But the Cold War was not on Shipp’s mind when the gold medal was placed around his neck. Shipp had played countless times against the Soviets, knew them inside out, and would have run through a brick wall to defeat them. But it was not triumph over the Russians that caused his breath to shorten or his heart to tremor. It was the realization that the long climb out of his childhood, one filled with hurt, insecurity, and loneliness, was over.
As he stood on the medal stand, waiting for his gold medal, memories of the orphanage where he grew up and the school he attended flooded his mind’s eye. He remembered his high school algebra teacher, Miss Maynard, who, instead of nurturing him, told him he was never going to learn anything. Out of frustration, Shipp once completed an algebra test by putting a zero on it, and submitting it as is. The teacher told him, “You will never amount to anything. You’ll be in jail one day.”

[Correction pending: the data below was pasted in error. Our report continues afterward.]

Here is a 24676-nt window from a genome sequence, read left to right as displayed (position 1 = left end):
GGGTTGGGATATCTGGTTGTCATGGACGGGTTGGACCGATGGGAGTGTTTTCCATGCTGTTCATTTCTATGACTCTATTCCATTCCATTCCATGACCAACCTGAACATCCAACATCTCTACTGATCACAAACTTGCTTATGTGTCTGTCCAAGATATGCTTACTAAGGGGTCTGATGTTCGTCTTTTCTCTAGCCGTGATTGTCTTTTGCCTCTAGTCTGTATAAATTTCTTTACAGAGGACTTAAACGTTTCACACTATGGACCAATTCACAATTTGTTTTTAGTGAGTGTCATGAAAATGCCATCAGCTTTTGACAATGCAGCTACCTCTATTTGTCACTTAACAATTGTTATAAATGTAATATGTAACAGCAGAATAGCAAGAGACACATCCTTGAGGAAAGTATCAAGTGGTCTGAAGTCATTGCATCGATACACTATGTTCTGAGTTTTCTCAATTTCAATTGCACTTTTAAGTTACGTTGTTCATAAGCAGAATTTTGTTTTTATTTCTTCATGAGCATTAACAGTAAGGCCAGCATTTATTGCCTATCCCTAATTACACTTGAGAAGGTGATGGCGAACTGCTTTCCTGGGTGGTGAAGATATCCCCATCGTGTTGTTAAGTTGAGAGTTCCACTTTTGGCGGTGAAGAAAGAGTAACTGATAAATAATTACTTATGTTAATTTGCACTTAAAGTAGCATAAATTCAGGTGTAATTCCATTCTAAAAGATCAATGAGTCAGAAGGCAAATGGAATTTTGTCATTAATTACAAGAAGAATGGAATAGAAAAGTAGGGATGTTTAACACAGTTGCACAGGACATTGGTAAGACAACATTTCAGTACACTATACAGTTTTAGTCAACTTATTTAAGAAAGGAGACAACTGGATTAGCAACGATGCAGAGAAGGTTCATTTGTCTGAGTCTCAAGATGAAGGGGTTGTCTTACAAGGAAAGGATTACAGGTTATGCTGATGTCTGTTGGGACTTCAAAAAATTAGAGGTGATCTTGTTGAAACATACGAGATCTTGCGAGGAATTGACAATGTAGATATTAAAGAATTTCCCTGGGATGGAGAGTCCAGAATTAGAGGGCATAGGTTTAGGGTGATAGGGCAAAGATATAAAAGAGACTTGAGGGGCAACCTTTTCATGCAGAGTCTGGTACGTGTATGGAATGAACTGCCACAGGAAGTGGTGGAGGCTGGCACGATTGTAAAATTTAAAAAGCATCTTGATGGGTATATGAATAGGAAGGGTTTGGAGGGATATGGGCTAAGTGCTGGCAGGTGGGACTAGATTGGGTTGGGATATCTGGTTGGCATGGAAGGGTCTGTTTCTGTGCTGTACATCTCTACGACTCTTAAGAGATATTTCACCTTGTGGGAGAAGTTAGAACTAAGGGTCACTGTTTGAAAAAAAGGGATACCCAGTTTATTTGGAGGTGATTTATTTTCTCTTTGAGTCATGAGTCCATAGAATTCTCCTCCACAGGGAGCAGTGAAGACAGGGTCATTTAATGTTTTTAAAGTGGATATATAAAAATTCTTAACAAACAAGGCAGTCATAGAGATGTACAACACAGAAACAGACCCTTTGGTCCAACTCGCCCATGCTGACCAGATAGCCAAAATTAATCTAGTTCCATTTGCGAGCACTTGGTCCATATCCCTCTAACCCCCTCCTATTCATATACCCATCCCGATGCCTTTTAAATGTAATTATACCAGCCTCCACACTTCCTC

And so, at the moment the twenty-seven-year-old bent at the waist to receive his gold medal, the volcano at the pit of his stomach, roiling with the bilious lava of his youth, erupted.
I straightened up and I saw the camera pointing at me with the red light on, and I shouted, “Old Lady Maynard, I hope you’re watching, ‘cause I made something out of myself!” I never forgot it. I was still angry. My teammate, George Wilson, was standing next to me and asked me what that was all about. But I never told him.
I now realize that Lotus Maynard played such a big part in my life. I just got to thinking that my anger was hurting nobody but me. I realized, in fact, that she drove me to success. Now I go back and I say, “Mrs. Maynard, thank you.”